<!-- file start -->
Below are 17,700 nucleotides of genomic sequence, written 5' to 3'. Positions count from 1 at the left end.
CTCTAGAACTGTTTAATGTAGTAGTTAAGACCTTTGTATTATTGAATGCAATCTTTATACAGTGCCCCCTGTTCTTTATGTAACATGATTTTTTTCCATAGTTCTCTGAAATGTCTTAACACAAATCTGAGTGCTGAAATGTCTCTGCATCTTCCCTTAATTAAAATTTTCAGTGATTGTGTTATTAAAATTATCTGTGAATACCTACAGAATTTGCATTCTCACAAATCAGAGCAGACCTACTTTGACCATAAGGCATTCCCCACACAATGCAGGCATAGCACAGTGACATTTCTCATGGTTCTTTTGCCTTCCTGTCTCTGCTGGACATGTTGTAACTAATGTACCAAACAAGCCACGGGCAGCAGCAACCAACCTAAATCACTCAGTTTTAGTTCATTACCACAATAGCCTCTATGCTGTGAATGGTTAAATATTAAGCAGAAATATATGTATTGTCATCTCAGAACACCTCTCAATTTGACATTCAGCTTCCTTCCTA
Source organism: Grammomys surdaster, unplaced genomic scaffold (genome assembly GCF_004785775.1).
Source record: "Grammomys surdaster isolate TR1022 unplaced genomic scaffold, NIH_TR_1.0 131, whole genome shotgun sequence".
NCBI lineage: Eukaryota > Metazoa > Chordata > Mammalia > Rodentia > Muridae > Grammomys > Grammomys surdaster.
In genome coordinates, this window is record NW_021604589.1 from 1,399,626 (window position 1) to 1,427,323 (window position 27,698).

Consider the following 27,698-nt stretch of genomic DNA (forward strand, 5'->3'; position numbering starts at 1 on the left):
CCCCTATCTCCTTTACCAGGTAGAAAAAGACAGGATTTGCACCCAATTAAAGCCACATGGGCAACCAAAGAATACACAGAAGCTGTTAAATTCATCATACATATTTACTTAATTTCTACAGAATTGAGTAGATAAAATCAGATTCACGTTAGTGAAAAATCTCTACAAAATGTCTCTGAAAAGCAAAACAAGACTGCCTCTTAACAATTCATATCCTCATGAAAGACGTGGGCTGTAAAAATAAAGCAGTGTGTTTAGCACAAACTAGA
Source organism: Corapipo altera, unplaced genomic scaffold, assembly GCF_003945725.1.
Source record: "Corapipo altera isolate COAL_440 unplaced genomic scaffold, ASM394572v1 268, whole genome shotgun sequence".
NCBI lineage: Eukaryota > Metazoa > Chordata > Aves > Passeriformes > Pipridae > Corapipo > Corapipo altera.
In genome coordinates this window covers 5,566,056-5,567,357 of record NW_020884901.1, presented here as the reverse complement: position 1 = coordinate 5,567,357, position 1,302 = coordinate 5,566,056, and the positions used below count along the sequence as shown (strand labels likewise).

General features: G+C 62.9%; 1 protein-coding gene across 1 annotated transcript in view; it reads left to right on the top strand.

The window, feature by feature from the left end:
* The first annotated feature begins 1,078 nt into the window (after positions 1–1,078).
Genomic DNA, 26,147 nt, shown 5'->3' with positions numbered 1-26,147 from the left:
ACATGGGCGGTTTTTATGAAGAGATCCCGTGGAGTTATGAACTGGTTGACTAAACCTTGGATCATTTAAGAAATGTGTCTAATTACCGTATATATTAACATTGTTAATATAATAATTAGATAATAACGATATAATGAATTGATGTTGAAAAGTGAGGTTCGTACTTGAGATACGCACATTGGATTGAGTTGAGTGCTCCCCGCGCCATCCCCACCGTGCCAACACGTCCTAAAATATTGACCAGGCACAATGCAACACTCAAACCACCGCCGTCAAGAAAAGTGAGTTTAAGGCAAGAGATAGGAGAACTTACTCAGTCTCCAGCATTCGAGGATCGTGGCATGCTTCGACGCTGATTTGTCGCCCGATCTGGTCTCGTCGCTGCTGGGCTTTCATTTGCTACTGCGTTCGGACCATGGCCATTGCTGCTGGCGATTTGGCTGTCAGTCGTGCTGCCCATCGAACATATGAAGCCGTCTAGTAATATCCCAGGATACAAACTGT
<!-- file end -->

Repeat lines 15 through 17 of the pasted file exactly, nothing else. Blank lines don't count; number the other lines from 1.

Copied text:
* The first annotated feature begins 1,078 nt into the window (after positions 1–1,078).
Genomic DNA, 26,147 nt, shown 5'->3' with positions numbered 1-26,147 from the left:
ACATGGGCGGTTTTTATGAAGAGATCCCGTGGAGTTATGAACTGGTTGACTAAACCTTGGATCATTTAAGAAATGTGTCTAATTACCGTATATATTAACATTGTTAATATAATAATTAGATAATAACGATATAATGAATTGATGTTGAAAAGTGAGGTTCGTACTTGAGATACGCACATTGGATTGAGTTGAGTGCTCCCCGCGCCATCCCCACCGTGCCAACACGTCCTAAAATATTGACCAGGCACAATGCAACACTCAAACCACCGCCGTCAAGAAAAGTGAGTTTAAGGCAAGAGATAGGAGAACTTACTCAGTCTCCAGCATTCGAGGATCGTGGCATGCTTCGACGCTGATTTGTCGCCCGATCTGGTCTCGTCGCTGCTGGGCTTTCATTTGCTACTGCGTTCGGACCATGGCCATTGCTGCTGGCGATTTGGCTGTCAGTCGTGCTGCCCATCGAACATATGAAGCCGTCTAGTAATATCCCAGGATACAAACTGT